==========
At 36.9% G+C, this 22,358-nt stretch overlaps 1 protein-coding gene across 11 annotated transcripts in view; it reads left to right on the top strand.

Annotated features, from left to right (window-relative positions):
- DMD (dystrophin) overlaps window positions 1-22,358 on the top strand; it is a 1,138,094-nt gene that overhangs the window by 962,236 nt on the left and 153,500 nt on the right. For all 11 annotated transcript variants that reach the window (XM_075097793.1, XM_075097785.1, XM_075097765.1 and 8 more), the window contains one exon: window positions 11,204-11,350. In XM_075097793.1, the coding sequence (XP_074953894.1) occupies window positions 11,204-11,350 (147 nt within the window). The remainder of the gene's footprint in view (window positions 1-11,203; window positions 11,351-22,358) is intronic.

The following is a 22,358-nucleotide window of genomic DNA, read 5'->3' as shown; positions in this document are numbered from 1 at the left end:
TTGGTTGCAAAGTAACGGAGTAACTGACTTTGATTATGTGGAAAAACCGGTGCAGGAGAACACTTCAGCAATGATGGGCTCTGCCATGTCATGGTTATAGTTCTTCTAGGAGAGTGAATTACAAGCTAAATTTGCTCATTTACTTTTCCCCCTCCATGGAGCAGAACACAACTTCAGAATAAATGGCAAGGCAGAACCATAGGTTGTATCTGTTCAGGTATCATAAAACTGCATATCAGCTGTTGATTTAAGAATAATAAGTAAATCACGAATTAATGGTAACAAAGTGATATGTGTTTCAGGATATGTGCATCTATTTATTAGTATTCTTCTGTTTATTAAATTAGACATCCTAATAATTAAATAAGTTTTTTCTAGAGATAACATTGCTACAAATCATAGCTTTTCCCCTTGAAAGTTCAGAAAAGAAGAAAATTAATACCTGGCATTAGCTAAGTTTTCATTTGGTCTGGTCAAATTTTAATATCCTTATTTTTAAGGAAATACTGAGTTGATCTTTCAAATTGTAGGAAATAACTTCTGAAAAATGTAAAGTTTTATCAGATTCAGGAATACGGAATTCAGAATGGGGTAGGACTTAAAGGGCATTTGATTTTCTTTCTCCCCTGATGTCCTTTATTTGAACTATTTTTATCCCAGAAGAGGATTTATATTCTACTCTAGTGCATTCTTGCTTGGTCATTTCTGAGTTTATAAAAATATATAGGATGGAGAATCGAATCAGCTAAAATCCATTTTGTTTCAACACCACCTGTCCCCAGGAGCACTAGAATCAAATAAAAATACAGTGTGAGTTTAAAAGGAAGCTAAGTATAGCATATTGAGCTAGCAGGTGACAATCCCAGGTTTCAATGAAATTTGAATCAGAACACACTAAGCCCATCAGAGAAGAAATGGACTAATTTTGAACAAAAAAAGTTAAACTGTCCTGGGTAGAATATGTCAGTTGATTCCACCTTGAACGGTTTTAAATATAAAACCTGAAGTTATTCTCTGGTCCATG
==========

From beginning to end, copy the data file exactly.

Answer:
At 36.9% G+C, this 22,358-nt stretch overlaps 1 protein-coding gene across 11 annotated transcripts in view; it reads left to right on the top strand.

Annotated features, from left to right (window-relative positions):
- DMD (dystrophin) overlaps window positions 1-22,358 on the top strand; it is a 1,138,094-nt gene that overhangs the window by 962,236 nt on the left and 153,500 nt on the right. For all 11 annotated transcript variants that reach the window (XM_075097793.1, XM_075097785.1, XM_075097765.1 and 8 more), the window contains one exon: window positions 11,204-11,350. In XM_075097793.1, the coding sequence (XP_074953894.1) occupies window positions 11,204-11,350 (147 nt within the window). The remainder of the gene's footprint in view (window positions 1-11,203; window positions 11,351-22,358) is intronic.

The following is a 22,358-nucleotide window of genomic DNA, read 5'->3' as shown; positions in this document are numbered from 1 at the left end:
TTGGTTGCAAAGTAACGGAGTAACTGACTTTGATTATGTGGAAAAACCGGTGCAGGAGAACACTTCAGCAATGATGGGCTCTGCCATGTCATGGTTATAGTTCTTCTAGGAGAGTGAATTACAAGCTAAATTTGCTCATTTACTTTTCCCCCTCCATGGAGCAGAACACAACTTCAGAATAAATGGCAAGGCAGAACCATAGGTTGTATCTGTTCAGGTATCATAAAACTGCATATCAGCTGTTGATTTAAGAATAATAAGTAAATCACGAATTAATGGTAACAAAGTGATATGTGTTTCAGGATATGTGCATCTATTTATTAGTATTCTTCTGTTTATTAAATTAGACATCCTAATAATTAAATAAGTTTTTTCTAGAGATAACATTGCTACAAATCATAGCTTTTCCCCTTGAAAGTTCAGAAAAGAAGAAAATTAATACCTGGCATTAGCTAAGTTTTCATTTGGTCTGGTCAAATTTTAATATCCTTATTTTTAAGGAAATACTGAGTTGATCTTTCAAATTGTAGGAAATAACTTCTGAAAAATGTAAAGTTTTATCAGATTCAGGAATACGGAATTCAGAATGGGGTAGGACTTAAAGGGCATTTGATTTTCTTTCTCCCCTGATGTCCTTTATTTGAACTATTTTTATCCCAGAAGAGGATTTATATTCTACTCTAGTGCATTCTTGCTTGGTCATTTCTGAGTTTATAAAAATATATAGGATGGAGAATCGAATCAGCTAAAATCCATTTTGTTTCAACACCACCTGTCCCCAGGAGCACTAGAATCAAATAAAAATACAGTGTGAGTTTAAAAGGAAGCTAAGTATAGCATATTGAGCTAGCAGGTGACAATCCCAGGTTTCAATGAAATTTGAATCAGAACACACTAAGCCCATCAGAGAAGAAATGGACTAATTTTGAACAAAAAAAGTTAAACTGTCCTGGGTAGAATATGTCAGTTGATTCCACCTTGAACGGTTTTAAATATAAAACCTGAAGTTATTCTCTGGTCCATG